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Saturday November 27th

Black fraternities and sororities get new home in Ram Village

Taylor Hall, also known as Ram Village 4 is a residence hall that is located on South Campus behind the First Year dorm, Hinton James. This is one of the five buildings that makes up the Ram Village Community.i
Buy Photos Taylor Hall, also known as Ram Village 4 is a residence hall that is located on South Campus behind the First Year dorm, Hinton James. This is one of the five buildings that makes up the Ram Village Community.i

Beginning next fall, the eight black fraternities and sororities that comprise the National Pan-Hellenic Council at UNC will have housing in Ram Village Apartments. Previously, NPHC chapters didn't have official on-campus housing.

“It's a step forward to have a physical space for that,” NPHC President Alton Peques said. “This will be a great space for our organizations to convene, do the work that is meaningful to their organization, collaborate socially, professionally.”

Director of Housing and Residential Education Allan Blattner said the process to secure housing specifically for the NPHC began around three years ago. Blattner said NPHC stood united in their pursuit of official on-campus housing available to all of the members of this Greek community.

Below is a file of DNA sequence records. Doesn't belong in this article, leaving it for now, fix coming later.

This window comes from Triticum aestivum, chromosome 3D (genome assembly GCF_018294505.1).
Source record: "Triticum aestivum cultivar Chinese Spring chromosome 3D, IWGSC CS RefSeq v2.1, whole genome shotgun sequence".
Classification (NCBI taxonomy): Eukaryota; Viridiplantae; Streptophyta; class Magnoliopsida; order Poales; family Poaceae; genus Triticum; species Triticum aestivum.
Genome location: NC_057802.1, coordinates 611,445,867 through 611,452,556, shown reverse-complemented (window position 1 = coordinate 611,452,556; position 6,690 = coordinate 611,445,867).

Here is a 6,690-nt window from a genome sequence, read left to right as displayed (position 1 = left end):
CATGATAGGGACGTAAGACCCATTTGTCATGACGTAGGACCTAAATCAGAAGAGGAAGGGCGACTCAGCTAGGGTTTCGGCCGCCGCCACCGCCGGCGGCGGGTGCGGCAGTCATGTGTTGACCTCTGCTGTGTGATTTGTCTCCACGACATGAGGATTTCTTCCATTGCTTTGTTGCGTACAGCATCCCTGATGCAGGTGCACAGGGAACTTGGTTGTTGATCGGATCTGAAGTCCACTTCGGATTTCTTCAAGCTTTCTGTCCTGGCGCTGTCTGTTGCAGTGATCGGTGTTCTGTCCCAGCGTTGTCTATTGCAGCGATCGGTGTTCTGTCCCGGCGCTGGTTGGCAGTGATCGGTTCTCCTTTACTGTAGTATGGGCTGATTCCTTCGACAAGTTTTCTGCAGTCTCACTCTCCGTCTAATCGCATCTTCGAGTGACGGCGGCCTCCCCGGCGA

“One of the things that's important to them was that if it's offered to one, it's offered to all of them,” Blattner said.

Blattner said Carolina Housing is open to conversations with any student organization that believes living together would be beneficial.

“My hope is that it makes them even stronger than they are now,” Blattner said. “I think they're some of our most vibrant chapters, and I think they add a lot of value to campus already.”  

Through these fraternities and sororities, students are often able to find a safe space on campus, Peques said.

“I think it's important because people often underestimate the experience of being an underrepresented student,” Peques said.

Blattner said Ram Village was specifically selected for NPHC’s housing because over half of the NPHC members were currently living there. 

“They knew it was a place where their members already saw high value and again could add even more value by allowing them to live together and share a community and build off of that,” Blattner said.

The amount of space set aside for the NPHC community is conditional on the membership of the individual fraternities and sororities as well as the desire of members to live on campus.

Still, for Keith Beasley, president of UNC’s Omega Psi Phi Inc. chapter, this is one of the first steps to bring the NPHC on a level playing field with the Interfraternity Council, whose chapters often have large houses on Fraternity Court.

“It's just really important for us to one, all have a space where we can be together and two, bring about that greater sense of Greek community because not only does it affect your student organization,” Beasley said. “There's a lot of organizations together to collaborate with housing initiatives, planning events and having a space for everyone to come together.”

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